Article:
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Ten responses from JCHP to statements made by various artists on TateShots, the ‘weekly short video with a focus on modern and contemporary art at Tate.’

Pablo Bronstein
Nicole Wermers

“…the dancers are picking it up and they’re bringing references from all sorts of things, from vogueing, from kabuki, from lots of different things and using these to create a vision of early dance.”


Considering an artwork so appallingly referential – Does referencing something significant render the new work equally significant? Is this work’s meaning transplanted wholesale from the referent or re-appropriated afresh in the form of art-cum-merchandising? Is the work’s meaning enacted distinctly in this offensively overt professionalism – displayed in the smudging between its production and its nascent distribution? 


"The idea behind it was that I wanted to – that sort of very fleeting very temporary observation that you can make in a café or restaurant where somebody puts their jacket on the back of their chair in order to claim that little bit of public space, to kind of privatise that little area for themselves. I wanted to take that temporary status of this object and make it permanent."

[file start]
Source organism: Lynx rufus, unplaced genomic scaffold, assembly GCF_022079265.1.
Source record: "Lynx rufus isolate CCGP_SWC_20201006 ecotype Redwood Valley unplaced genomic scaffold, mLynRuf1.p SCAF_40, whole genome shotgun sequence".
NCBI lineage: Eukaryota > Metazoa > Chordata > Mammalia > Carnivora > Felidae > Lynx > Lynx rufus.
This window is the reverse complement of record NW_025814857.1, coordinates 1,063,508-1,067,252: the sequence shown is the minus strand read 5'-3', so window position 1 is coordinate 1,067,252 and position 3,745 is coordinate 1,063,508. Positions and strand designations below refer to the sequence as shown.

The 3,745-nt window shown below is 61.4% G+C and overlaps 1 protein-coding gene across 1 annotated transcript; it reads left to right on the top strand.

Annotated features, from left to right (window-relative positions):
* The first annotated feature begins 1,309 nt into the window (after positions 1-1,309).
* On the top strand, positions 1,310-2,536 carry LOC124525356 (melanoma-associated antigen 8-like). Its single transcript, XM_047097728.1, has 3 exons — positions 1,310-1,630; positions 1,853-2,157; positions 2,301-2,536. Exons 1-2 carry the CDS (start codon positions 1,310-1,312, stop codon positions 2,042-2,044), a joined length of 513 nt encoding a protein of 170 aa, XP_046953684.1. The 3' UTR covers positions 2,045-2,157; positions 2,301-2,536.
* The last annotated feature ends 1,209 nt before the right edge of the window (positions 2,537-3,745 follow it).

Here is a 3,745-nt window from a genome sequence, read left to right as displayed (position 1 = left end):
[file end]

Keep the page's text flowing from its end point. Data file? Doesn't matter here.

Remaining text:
The notion of the contemporary art object as ‘permanent’ is tied to a widespread dogmatic commitment to an alleged transcendental quality. Apparently, that the contemporary artwork is, unquestionably art – whatever that comprises, and as such is ineffable, that it transcends the ‘temporary observation’ of ordinary objects and precludes questions as to standards, is not up for discussion. But yet it attracts rhetoric like flies round shit. Wermers authorises slippery meaning that simultaneously precludes explanation; critical response or a search for a better formulation of art in the future, is dropped at the expense of bland/sombre professionalism. The notion of art as exemplified in the above quotation is honorific. There is no chance of anything even resembling criticism while this position remains normalised and so conspicuously and blindly celebrated. And for fuck’s sake, cheer up, didn’t the person with the camera tell you… you’re going to be on telly!